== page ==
We should be prepared for that fact that IoT will face different sorts of denial-of-service attacks. Hackers may perhaps try to intercept communications, redirect protocols, delay data streams, crush gateways, introduce unwarranted network failures, and worse, may even physically damage devices. To understand this phenomenon better, take the example of being locked down because of multiple attempts using a wrong password. What will happen if some perpetrator gains access to all your IoT devices and blocks you from using them? Imagine the damage it can cause…

Tampering with data integrity

It is quite plausible that different kinds of attacks will likely tamper the data streams gathered from edge devices. The point might not necessarily be used for destroying crucial data from any specific device, but, instead, enact some other kind of scam by modifying data. Verification and encryption serve the security purpose up to a certain level, however, it won’t be difficult to introduce unwanted “things” into an IoT network. Targeting gateway data accumulation points is very easy and if the attackers successfully penetrate, they can without any difficulty modify data and gain full control over data streams over the entire edge device. With the IoT devices are not fully secure, billions of different things connected together will likely be physically compromised.

Taking over the devices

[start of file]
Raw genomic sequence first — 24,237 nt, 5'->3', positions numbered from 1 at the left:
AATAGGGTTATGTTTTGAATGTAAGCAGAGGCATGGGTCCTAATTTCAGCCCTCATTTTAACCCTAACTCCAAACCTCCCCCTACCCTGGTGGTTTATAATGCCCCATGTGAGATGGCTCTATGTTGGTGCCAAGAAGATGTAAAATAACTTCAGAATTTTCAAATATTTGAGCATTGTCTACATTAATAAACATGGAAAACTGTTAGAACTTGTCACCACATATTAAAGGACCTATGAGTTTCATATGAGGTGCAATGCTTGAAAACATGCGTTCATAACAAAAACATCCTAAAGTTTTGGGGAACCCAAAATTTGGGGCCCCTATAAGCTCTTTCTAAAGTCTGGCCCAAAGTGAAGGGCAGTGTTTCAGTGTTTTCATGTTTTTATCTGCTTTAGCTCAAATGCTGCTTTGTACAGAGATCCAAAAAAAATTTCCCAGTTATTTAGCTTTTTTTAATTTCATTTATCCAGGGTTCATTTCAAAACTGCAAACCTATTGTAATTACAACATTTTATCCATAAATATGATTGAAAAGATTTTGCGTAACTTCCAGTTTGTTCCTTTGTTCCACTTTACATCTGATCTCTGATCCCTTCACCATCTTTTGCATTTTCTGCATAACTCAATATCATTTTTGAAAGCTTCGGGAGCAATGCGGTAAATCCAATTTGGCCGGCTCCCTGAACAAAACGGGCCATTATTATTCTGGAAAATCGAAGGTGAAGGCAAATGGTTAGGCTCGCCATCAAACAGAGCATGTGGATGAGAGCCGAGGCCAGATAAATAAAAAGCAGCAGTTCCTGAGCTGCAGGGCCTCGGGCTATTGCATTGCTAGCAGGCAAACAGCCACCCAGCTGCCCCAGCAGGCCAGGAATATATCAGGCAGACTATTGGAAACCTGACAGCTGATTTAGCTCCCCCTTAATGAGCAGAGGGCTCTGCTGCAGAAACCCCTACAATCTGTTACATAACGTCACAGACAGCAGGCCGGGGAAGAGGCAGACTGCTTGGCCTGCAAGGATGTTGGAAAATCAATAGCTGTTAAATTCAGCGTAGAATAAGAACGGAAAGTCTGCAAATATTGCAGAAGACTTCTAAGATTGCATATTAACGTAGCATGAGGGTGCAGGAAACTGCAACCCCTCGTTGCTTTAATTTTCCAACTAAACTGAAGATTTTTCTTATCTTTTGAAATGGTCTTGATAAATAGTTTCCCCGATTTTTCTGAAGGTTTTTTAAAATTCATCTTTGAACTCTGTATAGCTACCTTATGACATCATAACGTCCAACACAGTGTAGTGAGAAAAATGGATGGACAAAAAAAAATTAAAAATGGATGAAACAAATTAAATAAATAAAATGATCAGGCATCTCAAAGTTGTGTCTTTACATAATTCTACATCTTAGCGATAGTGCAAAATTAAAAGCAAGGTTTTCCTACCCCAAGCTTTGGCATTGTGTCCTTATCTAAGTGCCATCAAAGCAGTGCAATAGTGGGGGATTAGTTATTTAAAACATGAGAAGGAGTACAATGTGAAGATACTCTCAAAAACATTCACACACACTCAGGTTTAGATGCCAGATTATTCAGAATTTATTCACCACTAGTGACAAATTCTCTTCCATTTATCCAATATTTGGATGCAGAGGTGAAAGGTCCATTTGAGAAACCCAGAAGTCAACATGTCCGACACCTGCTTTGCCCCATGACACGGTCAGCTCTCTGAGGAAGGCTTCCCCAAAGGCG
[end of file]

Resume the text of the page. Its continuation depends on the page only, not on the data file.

Botnets already facilitate in eradicating a great deal of spam, so creating new IoT botnets would be a piece of cake for future hackers. Even if downright larceny or taking complete control of the devices is the real intention, the attackers will still be able to derive harassment, demand ransom or probably even indulge in some sort of vicious physical acts, for instance changing the password for your home security lock system or deliberately accelerating the speed of your self-driven car.

Every cloud has a silver lining!

Even though all this will take place if we don’t pay heed to security vulnerabilities, or take the matter casually, but we cannot deny the fact that the efforts in the field of application security have put us in a more secure place than we were before. At present, we have a highly-advanced encryption process in the form of blockchain technology, plus we cannot ignore the advanced security auditing processes. With the passage of time, the IoT communications will enhance further and so we can expect to see some new protocols emerge for increased level security policy implementation or a more robust security mechanism in place.

According to a study conducted by HP in 2014, it was estimated that 70 percent of IoT devices were vulnerable to attacks. One of the biggest challenges right now includes expanding the orbit of IoT Testing, in order to cover as many IoT Devices as possible.

Let’s just hope that everything we imagined and supposed upon doesn’t really happen, otherwise, you’ll have to stay deprived of your morning coffee for an infinite time till the issue gets resolved. Even if it seems unbelievable for some, it, in fact, is every bit possible from a technical perspective.

Let’s psych yourself up to start creating essential IoT device security fundamentals.